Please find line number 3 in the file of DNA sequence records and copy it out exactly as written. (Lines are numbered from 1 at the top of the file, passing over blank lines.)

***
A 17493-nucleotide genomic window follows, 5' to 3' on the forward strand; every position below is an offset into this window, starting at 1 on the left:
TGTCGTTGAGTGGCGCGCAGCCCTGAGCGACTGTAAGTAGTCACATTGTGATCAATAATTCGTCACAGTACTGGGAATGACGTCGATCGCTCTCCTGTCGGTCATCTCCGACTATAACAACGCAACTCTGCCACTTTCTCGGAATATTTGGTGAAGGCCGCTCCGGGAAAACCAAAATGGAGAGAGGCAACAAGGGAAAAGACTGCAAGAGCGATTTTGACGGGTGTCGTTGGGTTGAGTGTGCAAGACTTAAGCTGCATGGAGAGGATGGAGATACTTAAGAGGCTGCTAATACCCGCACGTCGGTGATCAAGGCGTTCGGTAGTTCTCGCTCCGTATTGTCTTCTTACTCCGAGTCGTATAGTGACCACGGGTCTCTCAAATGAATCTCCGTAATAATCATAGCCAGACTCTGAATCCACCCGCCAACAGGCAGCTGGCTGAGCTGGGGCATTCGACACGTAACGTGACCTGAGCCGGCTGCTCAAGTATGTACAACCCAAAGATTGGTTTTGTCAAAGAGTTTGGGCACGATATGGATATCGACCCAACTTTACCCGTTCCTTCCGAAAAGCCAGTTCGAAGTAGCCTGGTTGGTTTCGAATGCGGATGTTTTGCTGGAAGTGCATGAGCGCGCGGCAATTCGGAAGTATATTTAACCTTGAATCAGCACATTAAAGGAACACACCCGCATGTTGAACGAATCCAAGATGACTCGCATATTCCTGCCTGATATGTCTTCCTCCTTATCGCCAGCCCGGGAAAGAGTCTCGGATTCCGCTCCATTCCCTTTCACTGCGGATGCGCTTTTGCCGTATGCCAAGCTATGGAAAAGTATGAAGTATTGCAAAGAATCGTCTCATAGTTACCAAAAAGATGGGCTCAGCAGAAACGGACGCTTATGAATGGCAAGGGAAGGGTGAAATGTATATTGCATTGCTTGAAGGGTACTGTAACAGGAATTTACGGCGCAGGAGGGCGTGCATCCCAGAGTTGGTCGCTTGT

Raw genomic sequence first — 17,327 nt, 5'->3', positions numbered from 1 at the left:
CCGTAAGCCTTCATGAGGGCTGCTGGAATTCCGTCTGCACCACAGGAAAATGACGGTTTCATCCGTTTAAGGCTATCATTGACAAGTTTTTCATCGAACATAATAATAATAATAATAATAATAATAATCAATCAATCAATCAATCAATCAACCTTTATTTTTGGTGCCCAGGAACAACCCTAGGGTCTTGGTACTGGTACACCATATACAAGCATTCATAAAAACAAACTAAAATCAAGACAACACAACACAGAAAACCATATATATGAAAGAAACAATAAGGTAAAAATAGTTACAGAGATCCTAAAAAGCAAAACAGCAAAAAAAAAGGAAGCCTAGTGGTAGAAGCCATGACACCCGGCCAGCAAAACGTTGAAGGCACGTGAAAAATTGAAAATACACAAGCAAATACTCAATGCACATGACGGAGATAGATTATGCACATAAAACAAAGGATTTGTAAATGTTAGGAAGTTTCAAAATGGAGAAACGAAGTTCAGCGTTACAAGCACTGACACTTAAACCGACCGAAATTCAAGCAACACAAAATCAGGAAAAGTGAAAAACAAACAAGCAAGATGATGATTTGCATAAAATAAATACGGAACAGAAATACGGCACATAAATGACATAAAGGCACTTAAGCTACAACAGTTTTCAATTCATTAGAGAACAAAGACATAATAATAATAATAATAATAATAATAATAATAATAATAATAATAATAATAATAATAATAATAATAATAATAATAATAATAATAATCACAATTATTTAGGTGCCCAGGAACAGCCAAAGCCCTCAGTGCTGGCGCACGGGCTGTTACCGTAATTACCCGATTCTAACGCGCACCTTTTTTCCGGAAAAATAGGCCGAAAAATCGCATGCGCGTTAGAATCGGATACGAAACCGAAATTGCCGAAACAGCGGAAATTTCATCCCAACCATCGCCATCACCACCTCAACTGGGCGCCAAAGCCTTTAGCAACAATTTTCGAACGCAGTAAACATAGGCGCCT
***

Raw genomic sequence first — 17,327 nt, 5'->3', positions numbered from 1 at the left: